CottonMill project hits another snag (Update)

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Published: December 8,2009

Tags: construction, education, real estate

The 107-year-old E.E. Cooley Building, right across from the campus of Mississippi State University, started out as a cotton mill and currently houses MSU’s physical plant.

The 107-year-old E.E. Cooley Building, right across from the campus of Mississippi State University, started out as a cotton mill and currently houses MSU’s physical plant.

Mississippi State officials will not comment on $176-million deal moving forward

 

The 107-year-old E.E. Cooley Building right across from the campus of Mississippi State University started out as a cotton mill and currently houses MSU’s physical plant.

There are bigger plans for the building, but they will move forward without one of the developers of the CottonMill Marketplace, a proposed $176-million mixed-use development with the Cooley building as its anchor. The project would transform the Cooley Building into a conference center and office space. The development would also include a hotel and retail space.

Comvest Properties of Biloxi had partnered with Nicholas Properties of Ridgeland to develop CottonMill. That changed about two weeks ago, when Nicholas bought out Comvest’s share.

Brooks Holstein, managing member of Comvest, said in an e-mailed statement that he had “chosen to withdraw from the project in order for my company to pursue other opportunities, which are more in keeping with our core expertise and asset class.”

Holstein did not return a message left on his cell phone seeking further comment.

Mark Nicholas, of Nicholas Properties, said Comvest would continue to help his company line up tenants for the retail portion of the development.

One of the tenants in the office portion of Cooley would be Mississippi State. Nicholas said he and the school are currently exchanging proposals over the terms of that agreement and over terms for the sale of 12 acres across from MSU’s campus that includes Cooley. The College Board has authorized MSU to sell the land.

Mississippi State got the all clear from the College Board to sell the land over a year ago, and Nicholas has been trying to get the project off the ground for two years, but an agreement between the two has been hard to come by. A public entity entering into a partnership with a private one can be tricky to navigate, but Nicholas is confident a deal is close.

“We are still in negotiations with the university, and we hope to finalize those relatively soon,” Nicholas said. “With a project of this magnitude, it takes time. I think by the end of the first quarter we’ll have everything in place. Construction would start, we hope, by the middle of next year.”

MSU spokesman Kyle Steward had not returned multiple messages seeking comment by the time the Mississippi Business Journal went to press Thursday afternoon.

Once construction starts, Phase I, which would include the conference center, office space, the hotel and a parking deck, would take between 18 and 24 months and cost around $70 million.

Nicholas hopes the project would have a transformative effect on Starkville. The Cooley Building sits on an area that serves as a defacto front door to the MSU campus, yet has remained undeveloped and prone to blight. The land behind the development was once home to a movie theater and a Burger King, but both have since closed as most new development in Starkville has occurred on the West side of town.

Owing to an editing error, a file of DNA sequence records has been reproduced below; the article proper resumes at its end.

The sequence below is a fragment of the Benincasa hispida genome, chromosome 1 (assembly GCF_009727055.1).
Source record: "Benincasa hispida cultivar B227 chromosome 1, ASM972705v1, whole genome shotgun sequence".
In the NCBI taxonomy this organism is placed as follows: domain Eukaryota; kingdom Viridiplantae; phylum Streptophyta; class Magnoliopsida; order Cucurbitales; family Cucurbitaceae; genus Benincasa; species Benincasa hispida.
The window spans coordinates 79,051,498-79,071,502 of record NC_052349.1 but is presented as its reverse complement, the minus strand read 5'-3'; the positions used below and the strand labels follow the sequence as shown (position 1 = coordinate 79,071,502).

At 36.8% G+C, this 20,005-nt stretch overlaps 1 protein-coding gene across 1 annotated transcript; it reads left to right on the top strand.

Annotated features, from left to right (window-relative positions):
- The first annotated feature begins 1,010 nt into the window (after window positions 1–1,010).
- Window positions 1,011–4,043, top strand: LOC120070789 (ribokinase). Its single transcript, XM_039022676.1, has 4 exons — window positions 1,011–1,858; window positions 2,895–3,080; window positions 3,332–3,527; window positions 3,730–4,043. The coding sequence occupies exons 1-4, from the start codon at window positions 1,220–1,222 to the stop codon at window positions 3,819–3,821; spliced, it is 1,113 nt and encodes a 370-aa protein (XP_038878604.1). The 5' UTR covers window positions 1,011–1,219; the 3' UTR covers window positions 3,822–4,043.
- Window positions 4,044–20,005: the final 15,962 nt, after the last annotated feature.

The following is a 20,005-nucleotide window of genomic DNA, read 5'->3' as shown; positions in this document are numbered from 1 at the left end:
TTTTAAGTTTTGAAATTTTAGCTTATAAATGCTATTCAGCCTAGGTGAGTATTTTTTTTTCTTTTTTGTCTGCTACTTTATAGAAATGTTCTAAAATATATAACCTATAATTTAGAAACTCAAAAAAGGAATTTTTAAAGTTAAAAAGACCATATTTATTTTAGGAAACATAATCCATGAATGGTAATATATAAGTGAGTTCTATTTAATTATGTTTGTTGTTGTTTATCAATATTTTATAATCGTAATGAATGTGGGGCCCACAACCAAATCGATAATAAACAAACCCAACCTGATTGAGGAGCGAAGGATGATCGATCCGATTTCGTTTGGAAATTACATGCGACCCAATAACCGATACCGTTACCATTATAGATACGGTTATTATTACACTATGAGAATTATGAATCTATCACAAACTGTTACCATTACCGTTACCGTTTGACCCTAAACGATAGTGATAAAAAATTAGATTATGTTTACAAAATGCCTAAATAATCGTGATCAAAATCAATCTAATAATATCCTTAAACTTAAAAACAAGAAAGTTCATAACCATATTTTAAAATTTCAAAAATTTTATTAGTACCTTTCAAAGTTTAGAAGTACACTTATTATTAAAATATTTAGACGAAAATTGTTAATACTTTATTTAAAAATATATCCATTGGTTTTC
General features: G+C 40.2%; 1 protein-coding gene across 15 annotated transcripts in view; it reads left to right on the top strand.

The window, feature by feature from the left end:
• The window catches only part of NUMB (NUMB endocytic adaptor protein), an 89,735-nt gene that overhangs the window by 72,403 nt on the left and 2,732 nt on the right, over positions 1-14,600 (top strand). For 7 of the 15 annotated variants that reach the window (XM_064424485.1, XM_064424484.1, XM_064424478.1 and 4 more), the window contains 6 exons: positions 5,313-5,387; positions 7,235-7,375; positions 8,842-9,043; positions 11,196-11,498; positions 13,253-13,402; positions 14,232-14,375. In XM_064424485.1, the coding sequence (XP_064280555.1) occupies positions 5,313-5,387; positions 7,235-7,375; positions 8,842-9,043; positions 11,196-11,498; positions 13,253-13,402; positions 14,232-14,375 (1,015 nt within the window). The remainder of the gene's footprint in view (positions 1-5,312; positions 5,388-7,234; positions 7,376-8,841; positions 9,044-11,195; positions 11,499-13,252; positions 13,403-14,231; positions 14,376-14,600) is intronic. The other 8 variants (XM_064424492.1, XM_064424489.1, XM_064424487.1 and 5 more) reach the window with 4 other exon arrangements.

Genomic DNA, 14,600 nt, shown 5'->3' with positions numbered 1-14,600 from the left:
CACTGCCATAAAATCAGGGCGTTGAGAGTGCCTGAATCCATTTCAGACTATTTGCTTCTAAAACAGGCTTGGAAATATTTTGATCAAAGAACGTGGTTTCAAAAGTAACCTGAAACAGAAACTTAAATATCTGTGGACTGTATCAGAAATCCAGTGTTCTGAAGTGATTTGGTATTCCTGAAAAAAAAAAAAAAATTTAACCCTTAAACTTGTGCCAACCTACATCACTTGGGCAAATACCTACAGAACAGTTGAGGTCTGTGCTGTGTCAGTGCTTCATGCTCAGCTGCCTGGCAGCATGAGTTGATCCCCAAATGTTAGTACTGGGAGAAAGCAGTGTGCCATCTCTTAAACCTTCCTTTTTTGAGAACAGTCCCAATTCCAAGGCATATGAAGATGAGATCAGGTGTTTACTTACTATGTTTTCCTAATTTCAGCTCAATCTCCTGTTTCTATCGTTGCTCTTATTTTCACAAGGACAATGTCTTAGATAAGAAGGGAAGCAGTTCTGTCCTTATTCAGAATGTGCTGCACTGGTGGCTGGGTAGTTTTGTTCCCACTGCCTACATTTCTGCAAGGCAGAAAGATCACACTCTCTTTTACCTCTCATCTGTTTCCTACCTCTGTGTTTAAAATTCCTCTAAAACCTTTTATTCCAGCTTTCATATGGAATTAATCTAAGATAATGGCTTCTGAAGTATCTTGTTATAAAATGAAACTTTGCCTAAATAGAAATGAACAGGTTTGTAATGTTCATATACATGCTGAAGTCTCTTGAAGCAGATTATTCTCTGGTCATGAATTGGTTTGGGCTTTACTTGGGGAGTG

“(Mississippi State) is the only Southeastern Conference school that doesn’t have a conference center,” Nicholas said. “It’s really going to help them.”

Because the Cooley Building was placed on the National Register of Historic Places in the 1970s, it qualifies for historic tax credits. Those combined with tax increment financing (TIF) bonds the City of Starkville has already approved and $22 million in federal new-market tax credits and private money will finance the project.

“Never again will we be able to align all the incentives that we’ve been able to with this project,” Nicholas said. “This is a one-time shot.”

Not including construction jobs, Nicholas estimates that between 500 and 600 jobs will arise from CottonMill once the entire project has been completed.

“It will have a huge economic impact on this region,” Nicholas said.

 

Initial story:

STARKVILLE — One of the developers of the Cotton Mill Marketplace, a $176-million mixed-use development in Starkville, has pulled out of the project.

In an agreement finalized last week, Comvest Properties of Biloxi transferred sole ownership of Cotton Mill to Nicholas Properties of Ridgeland. The two companies had partnered on the project until the split.

Representatives from Comvest and Nicholas did not immediately return phone calls seeking comment.

The centerpiece of Cotton Mill is the E.E. Cooley Building, which sits directly across from the Mississippi State University (MSU) campus. The building currently houses MSU’s physical plant. The school owns the building, but under the project’s plans, would sell it to the developers. In 2008, the College Board authorized the school to sell 12 acres on Highway 12, which would include the Cooley building, for $6 million.

As part of the deal, MSU would have to be a tenant in a portion of the Cooley building, plus make an annual contribution toward the facility’s operating costs. Finalizing that deal has been the primary obstacle preventing Cotton Mill from getting underway.

Financing for the project would come from the private sector, TIF bonds issued by the City of Starkville and historical and new market tax credits. Tax credits would pay for about $22 million of the project’s total cost.

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